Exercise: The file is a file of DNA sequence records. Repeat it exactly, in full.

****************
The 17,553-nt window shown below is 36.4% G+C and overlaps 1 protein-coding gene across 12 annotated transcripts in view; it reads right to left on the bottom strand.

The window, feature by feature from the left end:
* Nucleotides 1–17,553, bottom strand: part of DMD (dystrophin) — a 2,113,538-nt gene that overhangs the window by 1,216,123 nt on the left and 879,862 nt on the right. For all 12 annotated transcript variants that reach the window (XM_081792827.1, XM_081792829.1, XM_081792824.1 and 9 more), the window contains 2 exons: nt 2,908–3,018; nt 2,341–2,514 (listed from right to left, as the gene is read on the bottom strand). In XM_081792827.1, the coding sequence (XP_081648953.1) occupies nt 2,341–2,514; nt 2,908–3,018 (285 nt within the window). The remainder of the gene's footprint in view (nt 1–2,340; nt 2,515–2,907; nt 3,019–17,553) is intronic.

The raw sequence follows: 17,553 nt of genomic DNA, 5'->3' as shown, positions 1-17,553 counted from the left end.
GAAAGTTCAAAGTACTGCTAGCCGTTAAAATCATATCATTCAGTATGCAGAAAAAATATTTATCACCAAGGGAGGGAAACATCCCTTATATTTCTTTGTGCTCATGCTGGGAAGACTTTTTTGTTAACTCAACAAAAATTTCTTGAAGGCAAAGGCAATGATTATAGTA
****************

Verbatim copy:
The 17,553-nt window shown below is 36.4% G+C and overlaps 1 protein-coding gene across 12 annotated transcripts in view; it reads right to left on the bottom strand.

The window, feature by feature from the left end:
* Nucleotides 1–17,553, bottom strand: part of DMD (dystrophin) — a 2,113,538-nt gene that overhangs the window by 1,216,123 nt on the left and 879,862 nt on the right. For all 12 annotated transcript variants that reach the window (XM_081792827.1, XM_081792829.1, XM_081792824.1 and 9 more), the window contains 2 exons: nt 2,908–3,018; nt 2,341–2,514 (listed from right to left, as the gene is read on the bottom strand). In XM_081792827.1, the coding sequence (XP_081648953.1) occupies nt 2,341–2,514; nt 2,908–3,018 (285 nt within the window). The remainder of the gene's footprint in view (nt 1–2,340; nt 2,515–2,907; nt 3,019–17,553) is intronic.

The raw sequence follows: 17,553 nt of genomic DNA, 5'->3' as shown, positions 1-17,553 counted from the left end.
GAAAGTTCAAAGTACTGCTAGCCGTTAAAATCATATCATTCAGTATGCAGAAAAAATATTTATCACCAAGGGAGGGAAACATCCCTTATATTTCTTTGTGCTCATGCTGGGAAGACTTTTTTGTTAACTCAACAAAAATTTCTTGAAGGCAAAGGCAATGATTATAGTA